A thirst for wetlands
Western painted turtle suns itself in a wetland (Photo by NCC)
Converting gravel parking lots from sterile expanses into thriving, nature-filled landscapes is becoming something of a habit for the Nature Conservancy of Canada (NCC) in BC. We did this in 2007 in the Campbell River Estuary on Vancouver Island. And we have just completed a similar restoration project near Fernie, along the Elk River, where we transformed an old gravel pit into a naturally functioning wetland.
When the gravel pit was opened in 1999, spruce, cottonwood and aspen trees were pushed to the side. The topsoil was scraped, salvaged and stockpiled in large berms. Gravel was mined and shipped to homeowners and businesses in the region to build roads, driveways, houses and septic systems. Eventually the gravel in the pit became too mixed with soil and the operation was closed. By this time the pit was filling with water each spring. When NCC acquired the gravel pit as part of a much larger conservation project — the Elk Valley Heritage Conservation Area — the potential for the area to be reborn as a productive wetland was obvious.
The gravel pit, before restoration (Photo courtesy Elk River Alliance)
"Wetlands have been lost in the Elk Valley due to the cumulative impacts of road, railway and urban development. They’ve been drained, filled in and cut off from the Elk River,” says Beth Millions of the Elk River Alliance (ERA). ERA is one of the partner groups involved in the restoration project. "This project is an attempt to restore wetlands that provide important functions to locals for free, such as reducing the flood risk by soaking up and storing water. They recharge groundwater and later release it back into the Elk River during dry spells later, which is important for aquatic life, like fish. They also provide habitat for many species at risk.”
Transformation by design
The former gravel pit, after restoration. (Photo courtesy Elk River Alliance)
NCC worked with wetland specialists Tom Biebighauser and Robin Annschild to design a wetland restoration project. The project aimed to greatly increase the area of shallow-water wetlands, improving habitat for waterfowl and shorebirds. The design includes features that will attract badger, grizzly bear, Townsend’s big-eared bat, western painted turtle and western toad.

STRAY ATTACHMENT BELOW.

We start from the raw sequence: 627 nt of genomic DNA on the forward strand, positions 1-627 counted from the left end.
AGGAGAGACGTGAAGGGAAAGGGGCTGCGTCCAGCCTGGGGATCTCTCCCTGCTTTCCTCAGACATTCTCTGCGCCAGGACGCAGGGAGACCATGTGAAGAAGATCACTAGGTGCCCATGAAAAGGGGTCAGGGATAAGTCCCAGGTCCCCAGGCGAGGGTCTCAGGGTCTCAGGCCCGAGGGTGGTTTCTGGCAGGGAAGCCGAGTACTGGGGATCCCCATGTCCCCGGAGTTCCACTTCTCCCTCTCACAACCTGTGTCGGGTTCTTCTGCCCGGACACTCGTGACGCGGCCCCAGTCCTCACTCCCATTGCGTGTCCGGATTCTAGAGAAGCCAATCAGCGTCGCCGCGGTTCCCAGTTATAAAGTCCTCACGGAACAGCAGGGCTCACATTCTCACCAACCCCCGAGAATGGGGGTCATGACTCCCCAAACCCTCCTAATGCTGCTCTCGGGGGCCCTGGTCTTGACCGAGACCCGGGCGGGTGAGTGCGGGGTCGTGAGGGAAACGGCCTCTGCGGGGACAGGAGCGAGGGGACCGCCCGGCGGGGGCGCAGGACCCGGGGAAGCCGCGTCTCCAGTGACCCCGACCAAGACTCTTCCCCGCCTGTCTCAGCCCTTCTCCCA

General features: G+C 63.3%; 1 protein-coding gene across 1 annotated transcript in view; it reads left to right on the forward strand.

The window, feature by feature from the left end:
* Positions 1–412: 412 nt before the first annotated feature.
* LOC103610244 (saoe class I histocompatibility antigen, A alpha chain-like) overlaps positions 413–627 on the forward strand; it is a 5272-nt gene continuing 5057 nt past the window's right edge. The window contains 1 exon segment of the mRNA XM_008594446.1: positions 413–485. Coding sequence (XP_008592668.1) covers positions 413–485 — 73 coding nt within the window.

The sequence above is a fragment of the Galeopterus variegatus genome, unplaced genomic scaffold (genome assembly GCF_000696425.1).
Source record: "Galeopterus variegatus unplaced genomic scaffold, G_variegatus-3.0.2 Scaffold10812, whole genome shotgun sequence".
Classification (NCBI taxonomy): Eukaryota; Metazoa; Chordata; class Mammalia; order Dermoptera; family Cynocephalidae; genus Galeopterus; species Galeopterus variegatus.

In addition to wildlife benefits, the new wetlands and streams will help control erosion, recharge groundwater and reduce flooding. They will also beautify the whole area and provide new wildlife viewing opportunities for visitors.
“We were lucky to get wetland restoration and training consultant Tom Biebighauser from Kentucky to help design and implement the project,” said Richard Klafki, NCC’s Canadian Rockies program director. “This five-hectare constructed wetland is the biggest project Tom has attempted to date.”
Transforming the steep walls of the gravel pit required re-grading the sides into gentle slopes and loosening and enhancing the soil.
“Before the restoration, the ground was impenetrable. Now the loosened soil absorbs runoff, improves growing conditions for plants and provides easier burrowing for critters like Columbia ground squirrels, which are the desired food of the endangered American badger,” notes Richard.
Niche habitats for wildlife were created by installing mounds of rock and soil for muskrats, boulders and logs for waterfowl and western painted turtles, and vertical tree root masses for bird nesting sites.
Partners in conservation
It isn’t easy or cheap to restore wetlands from a sterile industrial site. No one person can do it alone. Many organizations and businesses were involved in this first-ever attempt in the Elk Valley to restore a natural functioning wetland from an industrial landscape. The Fish and Wildlife Compensation Program and Columbia Basin Trust provided financial support. Local businesses Fiorentino Brothers Contracting and Foothills Silvaculture donated time and equipment to the project. The Elk River Alliance provided, trained and coordinated volunteers, who assisted with site surveying and replanting vegetation. ERA will also install an interpretive sign and bench to spread the message about the amazing natural transformation that is possible.
“All of these partners share the stewardship ethic it takes to transform human scarred landscapes back to a place used by rare species, like grizzly bears, western toads and American badgers,” said Lee-Anne Walker, ERA executive director. “None of us could tackle this type of project on our own.”